Snakes, why did it have to be snakes?

Last year, through the month of April, the Diamondbacks were 9 and 13 and well on their way to a dismal 111 loss season. This season, after the third day of May, Arizona is 15 and 11, and has at one point in the season actually had the division lead. How did a team that said goodbye to Randy Johnson last year turn themselves from a laughingstock to a contender?

Partly, they've used the New Detroit Tiger theory. This was also recently employed to a lesser extent in Seattle and in New York in the NL. This, simply, is to overpay for (mediocre, in some cases) talent. Even though the Diamondbacks have proved themselves to be a franchise that values winning, they don't have the (healthy) star slugger that powers a lineup (and draws fans). The ridiculous contracts are ridiculous by design. Ownership wanted to pay Ortiz, Glauss, Vazquez and Green far more than they would see elsewhere so that they could lock them in and field a team that might hit .500. The Mets and Mariners could sign better players for the payroll that went to those four players (almost 47 million dollars, take your pick, Beltre, Vazquez or Beltran, all between 11 and 12 for this year) so their strategy looks a bit different.

Now to these new D'backs. Vazquez has been a bust, with and ERA over 5 (but he does have a record of 3 and 2). Ortiz has been "Old-slow-and-steady" with a ERA around 3.5. Green and Glauss have been hitting in the low .270s and Glauss has had some power. Certainly adding Green and Glauss (if they don't get hurt) is a needed power infusion for the lineup, but if everyone in the NL West was healthy, this is probably the least dangerous offense, with the possible exception of the Padres, or the Rockies away from Coors. The staff is, at best, margnially improved. All due respect to Johan Santana (but not to Clemens, who got damn lucky that the Cy Young voters don't know any math more complicated than addition, subtraction, division and multiplication), but Johnson was the best pitcher last year. Somehow everyone overlooked that he threw one of only 17 perfect games ever pitched. He dominated every statistical category but wins. I know that his trade set up the trade for Green, but I think this is a much better team with Johnson and Ortiz as the starting two. While I don't fault the Diamondbacks for trying to get younger, they could have tried to get someone better than Vazquez in return.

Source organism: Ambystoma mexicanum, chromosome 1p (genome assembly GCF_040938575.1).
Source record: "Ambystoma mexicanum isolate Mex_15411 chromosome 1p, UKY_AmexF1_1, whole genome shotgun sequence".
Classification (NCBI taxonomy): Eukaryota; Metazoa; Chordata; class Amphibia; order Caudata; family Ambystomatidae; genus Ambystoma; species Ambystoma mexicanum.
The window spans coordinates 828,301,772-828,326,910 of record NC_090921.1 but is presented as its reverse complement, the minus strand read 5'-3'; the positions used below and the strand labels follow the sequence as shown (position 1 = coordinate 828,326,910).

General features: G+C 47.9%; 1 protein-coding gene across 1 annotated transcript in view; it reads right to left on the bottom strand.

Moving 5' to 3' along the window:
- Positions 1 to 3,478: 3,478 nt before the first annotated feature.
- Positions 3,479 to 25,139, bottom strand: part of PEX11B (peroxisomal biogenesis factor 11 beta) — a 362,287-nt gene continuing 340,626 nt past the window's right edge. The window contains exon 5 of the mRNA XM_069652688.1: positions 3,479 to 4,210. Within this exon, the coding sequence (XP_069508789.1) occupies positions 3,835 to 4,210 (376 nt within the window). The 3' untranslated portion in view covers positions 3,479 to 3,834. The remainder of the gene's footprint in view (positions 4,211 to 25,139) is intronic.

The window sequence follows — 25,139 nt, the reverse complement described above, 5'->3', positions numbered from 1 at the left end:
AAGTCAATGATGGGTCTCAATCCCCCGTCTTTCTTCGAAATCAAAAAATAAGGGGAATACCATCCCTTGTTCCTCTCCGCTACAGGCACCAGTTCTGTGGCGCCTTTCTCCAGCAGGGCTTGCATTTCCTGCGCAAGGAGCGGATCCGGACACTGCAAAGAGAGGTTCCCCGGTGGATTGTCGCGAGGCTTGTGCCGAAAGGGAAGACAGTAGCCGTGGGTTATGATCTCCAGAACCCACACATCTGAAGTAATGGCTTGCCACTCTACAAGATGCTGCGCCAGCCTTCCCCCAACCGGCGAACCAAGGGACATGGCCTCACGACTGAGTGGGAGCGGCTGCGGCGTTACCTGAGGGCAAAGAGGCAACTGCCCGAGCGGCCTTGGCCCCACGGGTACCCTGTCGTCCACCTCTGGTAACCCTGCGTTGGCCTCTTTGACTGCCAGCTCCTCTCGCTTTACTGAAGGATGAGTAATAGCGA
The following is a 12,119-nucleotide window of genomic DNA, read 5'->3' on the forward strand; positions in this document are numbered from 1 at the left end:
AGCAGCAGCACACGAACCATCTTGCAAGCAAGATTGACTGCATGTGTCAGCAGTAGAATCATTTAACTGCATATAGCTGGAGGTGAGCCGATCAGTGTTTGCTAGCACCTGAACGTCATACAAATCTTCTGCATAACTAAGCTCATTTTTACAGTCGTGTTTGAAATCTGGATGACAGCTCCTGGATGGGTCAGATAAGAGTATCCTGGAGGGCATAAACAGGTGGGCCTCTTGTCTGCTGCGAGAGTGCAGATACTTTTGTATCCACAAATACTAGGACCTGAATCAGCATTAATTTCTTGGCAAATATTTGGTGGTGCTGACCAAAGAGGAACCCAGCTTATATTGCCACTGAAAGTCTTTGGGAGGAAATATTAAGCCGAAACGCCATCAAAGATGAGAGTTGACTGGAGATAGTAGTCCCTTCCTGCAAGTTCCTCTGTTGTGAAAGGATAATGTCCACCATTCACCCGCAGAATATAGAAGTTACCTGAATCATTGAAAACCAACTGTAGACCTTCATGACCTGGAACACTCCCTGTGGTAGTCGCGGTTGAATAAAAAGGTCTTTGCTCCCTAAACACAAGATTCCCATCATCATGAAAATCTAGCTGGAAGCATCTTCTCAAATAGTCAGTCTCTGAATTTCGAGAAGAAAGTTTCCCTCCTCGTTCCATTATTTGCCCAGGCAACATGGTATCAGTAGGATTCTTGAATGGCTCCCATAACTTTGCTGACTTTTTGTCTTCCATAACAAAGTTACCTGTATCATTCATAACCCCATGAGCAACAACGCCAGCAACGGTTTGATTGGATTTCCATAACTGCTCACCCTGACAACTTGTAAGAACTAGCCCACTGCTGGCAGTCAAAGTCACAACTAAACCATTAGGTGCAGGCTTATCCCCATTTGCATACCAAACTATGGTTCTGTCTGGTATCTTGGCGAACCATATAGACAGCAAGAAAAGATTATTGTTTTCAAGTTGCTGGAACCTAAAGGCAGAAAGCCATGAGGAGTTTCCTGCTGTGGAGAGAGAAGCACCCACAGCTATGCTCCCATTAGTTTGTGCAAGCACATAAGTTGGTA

Halsey (2-0, 3.21) and Webb (3-0, 3.24) have been the bright spots in the rotation thus far, both young and relatively unknown. Luis Gonzalez has started to get back to his old form and is hitting .298/.376/.479 so far. These numbers don't look great, but I'm sure that Gonzo sees them as an improvement over 2004 when he went .259/.373/.493 in only 105 games. The most dominant player on the team has been Lyon, who has ten saves in eleven chances.

This is a team that is, even with the loss of Johnson, better than they were last year. That having been said, this appears to be a team that has been very lucky. So far the Diamondbacks have scored only 111 runs so far, and have given up 121. Even a glance at these numbers would suggest that the D'backs have been getting fortunate breaks.

Just a little chart for you here

TeamRuns ScoredRuns AllowedRecord

The Dodgers, Twins and Braves are there to illustrate the RS (runs scored) and RA (runs allowed) of teams with similar records, and the Cubs are there to show that teams with worse records have better ratios.

There's a measure known as Pythagorean Win-Loss Records, which is caculated by RS^2 / RA^2 + RS^2 and is designed to measure how good a team is excluding luck.

Here are the predicted winning percentages for those last teams, and the record they would have at this point in the season

TeamEXP W%EXP RecordDif

Why are the Diamond backs even close, then? Well, the Dodgers have seen more streaking lately than a college campus during pledge week, the Padres are hurt and still adjusting to Petco, and the most dangerous man in baseball is still rehabbing his knee. Expect the Diamondback to fade into the desert night, unless they start playing better. You can only outrun the inevitable for so long.

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